As she alighted, both began the loud, echoing calls to each other which we all knew signalled the end for their nesting attempt this year. As they sadly serenaded each other, a hooded crow and then a lapwing almost knocked them off their perches. Laugh or cry, we actually felt relief that we, and they, could all at last move on. And what a show for our visitors who went away pleased to have witnessed a special moment. Frisa and Skye rarely fail to disappoint, come rain or shine in their lives.
This week we also had two busloads of B&B landladies from Oban and Argyll visit the Eagle Hide courtesy of Calmac and Holiday Mull and Iona. It was a whirlwind stop on their way to or from a tour at the Tobermory Distillery and lunch at the Western Isles Hotel. So they were all in a very good and jolly mood! And they will hopefully go back home and recommend us to their guests this summer. We may not have an eagle's nest to show them this year but we will have two stunning white-tailed eagles who will hopefully be perched nearby for much of the time. Our brilliant buzzards are due to hatch any second now and with the back drop of Loch Frisa, the mountains and moorland and plenty of other wildlife, it's a fabulous place to spend a couple of hours. We look forward to seeing you at Mull Eagle Watch
Call 01680 812 556 to book a trip, Monday to Friday at 10am and 1pm.
Dave Sexton RSPB Scotland Mull Officer
Well the latest news from Loch Frisa is that our eagles arent ready to give up their nest just yet! Its actually 67 days today they have been sat on that nest - Everyday I drive up the track to check on them, half expecting to see an empty nest. It nearly happened mid week.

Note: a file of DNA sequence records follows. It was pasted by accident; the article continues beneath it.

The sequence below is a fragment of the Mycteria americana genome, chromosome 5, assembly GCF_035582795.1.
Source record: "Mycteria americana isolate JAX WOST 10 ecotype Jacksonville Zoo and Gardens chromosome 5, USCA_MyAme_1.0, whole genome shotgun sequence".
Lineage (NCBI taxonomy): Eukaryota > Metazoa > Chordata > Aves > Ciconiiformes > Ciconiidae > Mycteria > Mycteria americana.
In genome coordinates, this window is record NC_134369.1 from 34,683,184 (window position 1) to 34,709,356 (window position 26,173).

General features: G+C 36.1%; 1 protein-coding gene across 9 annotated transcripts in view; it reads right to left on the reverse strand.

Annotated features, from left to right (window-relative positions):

On Wednesday, Dave and I travelled to Iona to lead a Corncrake Walk. It has been Wild Isles week on Mull with a whole variety of events taking place showcasing our wonderful wildlife. We spent the day on Iona and were joined by a large group of people, keen to try and spot the elusive corncrake. The day was beautiful and Iona sparkled - turquoise sea and white sand. Well it was a huge tick for me - I have heard many corncrakes but never seen one but I happened to be standing in the right place at the right time - I was so excited at seeing my first corncrake I couldnt get the words out to say "there's one!" Fortunately someone standing close by was able to say it for me and some of the other visitors managed to catch a glimpse before it disappeared into a bed of irises. It was a great way to spend an afternoon and as we watched for the corncrakes to appear we were rewarded with sightings of twite, wheatear, snipe, shelduck, little auks and rock doves. Halfway through the walk, I received a call saying that both adults were off the nest at Loch Frisa and that they have finally given up.
Later that evening I drove up just to see for myself and sure enough, Frisa was sat on her favourite lochside tree and there was an empty nest. I went home with a heavy heart and a tear or two - the end had finally come. The next day I was back up to the hide for one of our trips, and just had a quick check to see where the birds where - what a surprise to see Frisa sat back on the nest - Skye was sat about 2 trees away keeping a watchful eye. I didnt know whether to laugh or cry - she looked so comfortable in that nest and it is just part of her natural routine at the moment. They will abandon the nest soon and of course we will keep you posted. They are giving us some great displays with Skye trying to catch a fish at the head of the loch just in front of the hide - you certainly didnt need any binoculars to admire his white tail and huge wingspan.
Our buzzard is still incubating her two eggs - I calculate hatching will occur towards the end of the week - we will keep you posted. The sand martins are now incubating too - our great spotted woodpecker has been delighting our visitors this week, enjoying the peanut feeder at the hide - the siskins are still around too as well as our redpoll, reed bunting and of course the warblers.
Dont forget to come and visit us - the meeting point will remain at the south end of Loch Frisa (Salen/Aros end). To book a trip call our friends at Craignure Visitor Centre on 01680 812556 Mull Eagle Watch
White Tailed Eagle Information Officer, Mull